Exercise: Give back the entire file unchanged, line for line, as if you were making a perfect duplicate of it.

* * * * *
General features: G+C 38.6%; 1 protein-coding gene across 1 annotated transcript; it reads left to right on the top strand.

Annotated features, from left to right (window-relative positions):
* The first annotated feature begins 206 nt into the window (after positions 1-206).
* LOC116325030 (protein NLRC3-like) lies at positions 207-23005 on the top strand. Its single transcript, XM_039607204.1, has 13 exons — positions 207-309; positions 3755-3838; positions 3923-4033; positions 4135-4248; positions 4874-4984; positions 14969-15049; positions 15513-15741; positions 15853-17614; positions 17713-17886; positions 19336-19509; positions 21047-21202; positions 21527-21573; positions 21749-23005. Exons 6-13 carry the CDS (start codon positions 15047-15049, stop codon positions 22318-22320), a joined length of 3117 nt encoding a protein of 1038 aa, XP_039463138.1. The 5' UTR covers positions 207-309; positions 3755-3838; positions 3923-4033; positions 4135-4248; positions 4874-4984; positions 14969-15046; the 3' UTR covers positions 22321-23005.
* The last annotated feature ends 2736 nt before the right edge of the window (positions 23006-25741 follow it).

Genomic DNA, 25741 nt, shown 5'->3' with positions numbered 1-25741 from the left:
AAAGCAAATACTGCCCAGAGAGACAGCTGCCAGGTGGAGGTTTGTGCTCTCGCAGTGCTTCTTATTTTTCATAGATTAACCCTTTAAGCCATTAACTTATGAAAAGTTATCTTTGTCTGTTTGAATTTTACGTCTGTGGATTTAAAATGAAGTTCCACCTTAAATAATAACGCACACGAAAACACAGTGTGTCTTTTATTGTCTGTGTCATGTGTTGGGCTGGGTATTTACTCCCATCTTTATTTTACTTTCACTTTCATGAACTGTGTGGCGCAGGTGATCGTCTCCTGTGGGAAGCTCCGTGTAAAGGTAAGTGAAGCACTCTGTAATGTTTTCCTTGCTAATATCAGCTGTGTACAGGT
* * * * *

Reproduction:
General features: G+C 38.6%; 1 protein-coding gene across 1 annotated transcript; it reads left to right on the top strand.

Annotated features, from left to right (window-relative positions):
* The first annotated feature begins 206 nt into the window (after positions 1-206).
* LOC116325030 (protein NLRC3-like) lies at positions 207-23005 on the top strand. Its single transcript, XM_039607204.1, has 13 exons — positions 207-309; positions 3755-3838; positions 3923-4033; positions 4135-4248; positions 4874-4984; positions 14969-15049; positions 15513-15741; positions 15853-17614; positions 17713-17886; positions 19336-19509; positions 21047-21202; positions 21527-21573; positions 21749-23005. Exons 6-13 carry the CDS (start codon positions 15047-15049, stop codon positions 22318-22320), a joined length of 3117 nt encoding a protein of 1038 aa, XP_039463138.1. The 5' UTR covers positions 207-309; positions 3755-3838; positions 3923-4033; positions 4135-4248; positions 4874-4984; positions 14969-15046; the 3' UTR covers positions 22321-23005.
* The last annotated feature ends 2736 nt before the right edge of the window (positions 23006-25741 follow it).

Genomic DNA, 25741 nt, shown 5'->3' with positions numbered 1-25741 from the left:
AAAGCAAATACTGCCCAGAGAGACAGCTGCCAGGTGGAGGTTTGTGCTCTCGCAGTGCTTCTTATTTTTCATAGATTAACCCTTTAAGCCATTAACTTATGAAAAGTTATCTTTGTCTGTTTGAATTTTACGTCTGTGGATTTAAAATGAAGTTCCACCTTAAATAATAACGCACACGAAAACACAGTGTGTCTTTTATTGTCTGTGTCATGTGTTGGGCTGGGTATTTACTCCCATCTTTATTTTACTTTCACTTTCATGAACTGTGTGGCGCAGGTGATCGTCTCCTGTGGGAAGCTCCGTGTAAAGGTAAGTGAAGCACTCTGTAATGTTTTCCTTGCTAATATCAGCTGTGTACAGGT